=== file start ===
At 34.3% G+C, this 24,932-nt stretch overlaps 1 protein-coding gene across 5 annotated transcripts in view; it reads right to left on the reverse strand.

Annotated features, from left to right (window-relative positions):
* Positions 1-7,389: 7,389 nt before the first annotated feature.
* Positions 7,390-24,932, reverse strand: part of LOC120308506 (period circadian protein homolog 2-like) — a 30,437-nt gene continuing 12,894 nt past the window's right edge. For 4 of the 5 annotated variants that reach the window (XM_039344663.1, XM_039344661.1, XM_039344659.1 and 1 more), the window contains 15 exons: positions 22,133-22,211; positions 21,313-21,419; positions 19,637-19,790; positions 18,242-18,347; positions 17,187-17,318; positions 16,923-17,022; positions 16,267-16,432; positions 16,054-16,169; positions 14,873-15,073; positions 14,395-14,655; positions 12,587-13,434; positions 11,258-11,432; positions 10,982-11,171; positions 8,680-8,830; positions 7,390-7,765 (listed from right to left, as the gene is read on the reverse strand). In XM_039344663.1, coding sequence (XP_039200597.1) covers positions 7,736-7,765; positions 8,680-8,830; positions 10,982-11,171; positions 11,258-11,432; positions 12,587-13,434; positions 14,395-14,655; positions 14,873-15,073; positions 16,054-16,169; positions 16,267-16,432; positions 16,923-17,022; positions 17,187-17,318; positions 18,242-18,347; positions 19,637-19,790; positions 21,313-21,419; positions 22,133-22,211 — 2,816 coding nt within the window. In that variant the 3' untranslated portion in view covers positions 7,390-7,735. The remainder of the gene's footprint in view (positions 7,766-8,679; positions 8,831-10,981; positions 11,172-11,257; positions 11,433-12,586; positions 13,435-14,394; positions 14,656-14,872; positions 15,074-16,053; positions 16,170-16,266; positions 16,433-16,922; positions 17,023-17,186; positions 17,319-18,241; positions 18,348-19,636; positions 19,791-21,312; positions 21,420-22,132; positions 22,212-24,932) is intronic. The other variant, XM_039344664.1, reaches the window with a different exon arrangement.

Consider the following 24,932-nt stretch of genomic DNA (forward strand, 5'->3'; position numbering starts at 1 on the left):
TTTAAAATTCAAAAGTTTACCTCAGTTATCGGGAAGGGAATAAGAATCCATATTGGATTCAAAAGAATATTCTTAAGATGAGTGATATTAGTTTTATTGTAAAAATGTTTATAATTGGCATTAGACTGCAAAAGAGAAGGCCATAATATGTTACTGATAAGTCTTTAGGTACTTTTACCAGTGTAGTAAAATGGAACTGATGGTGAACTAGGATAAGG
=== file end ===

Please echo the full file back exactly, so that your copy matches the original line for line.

At 34.3% G+C, this 24,932-nt stretch overlaps 1 protein-coding gene across 5 annotated transcripts in view; it reads right to left on the reverse strand.

Annotated features, from left to right (window-relative positions):
* Positions 1-7,389: 7,389 nt before the first annotated feature.
* Positions 7,390-24,932, reverse strand: part of LOC120308506 (period circadian protein homolog 2-like) — a 30,437-nt gene continuing 12,894 nt past the window's right edge. For 4 of the 5 annotated variants that reach the window (XM_039344663.1, XM_039344661.1, XM_039344659.1 and 1 more), the window contains 15 exons: positions 22,133-22,211; positions 21,313-21,419; positions 19,637-19,790; positions 18,242-18,347; positions 17,187-17,318; positions 16,923-17,022; positions 16,267-16,432; positions 16,054-16,169; positions 14,873-15,073; positions 14,395-14,655; positions 12,587-13,434; positions 11,258-11,432; positions 10,982-11,171; positions 8,680-8,830; positions 7,390-7,765 (listed from right to left, as the gene is read on the reverse strand). In XM_039344663.1, coding sequence (XP_039200597.1) covers positions 7,736-7,765; positions 8,680-8,830; positions 10,982-11,171; positions 11,258-11,432; positions 12,587-13,434; positions 14,395-14,655; positions 14,873-15,073; positions 16,054-16,169; positions 16,267-16,432; positions 16,923-17,022; positions 17,187-17,318; positions 18,242-18,347; positions 19,637-19,790; positions 21,313-21,419; positions 22,133-22,211 — 2,816 coding nt within the window. In that variant the 3' untranslated portion in view covers positions 7,390-7,735. The remainder of the gene's footprint in view (positions 7,766-8,679; positions 8,831-10,981; positions 11,172-11,257; positions 11,433-12,586; positions 13,435-14,394; positions 14,656-14,872; positions 15,074-16,053; positions 16,170-16,266; positions 16,433-16,922; positions 17,023-17,186; positions 17,319-18,241; positions 18,348-19,636; positions 19,791-21,312; positions 21,420-22,132; positions 22,212-24,932) is intronic. The other variant, XM_039344664.1, reaches the window with a different exon arrangement.

Consider the following 24,932-nt stretch of genomic DNA (forward strand, 5'->3'; position numbering starts at 1 on the left):
TTTAAAATTCAAAAGTTTACCTCAGTTATCGGGAAGGGAATAAGAATCCATATTGGATTCAAAAGAATATTCTTAAGATGAGTGATATTAGTTTTATTGTAAAAATGTTTATAATTGGCATTAGACTGCAAAAGAGAAGGCCATAATATGTTACTGATAAGTCTTTAGGTACTTTTACCAGTGTAGTAAAATGGAACTGATGGTGAACTAGGATAAGG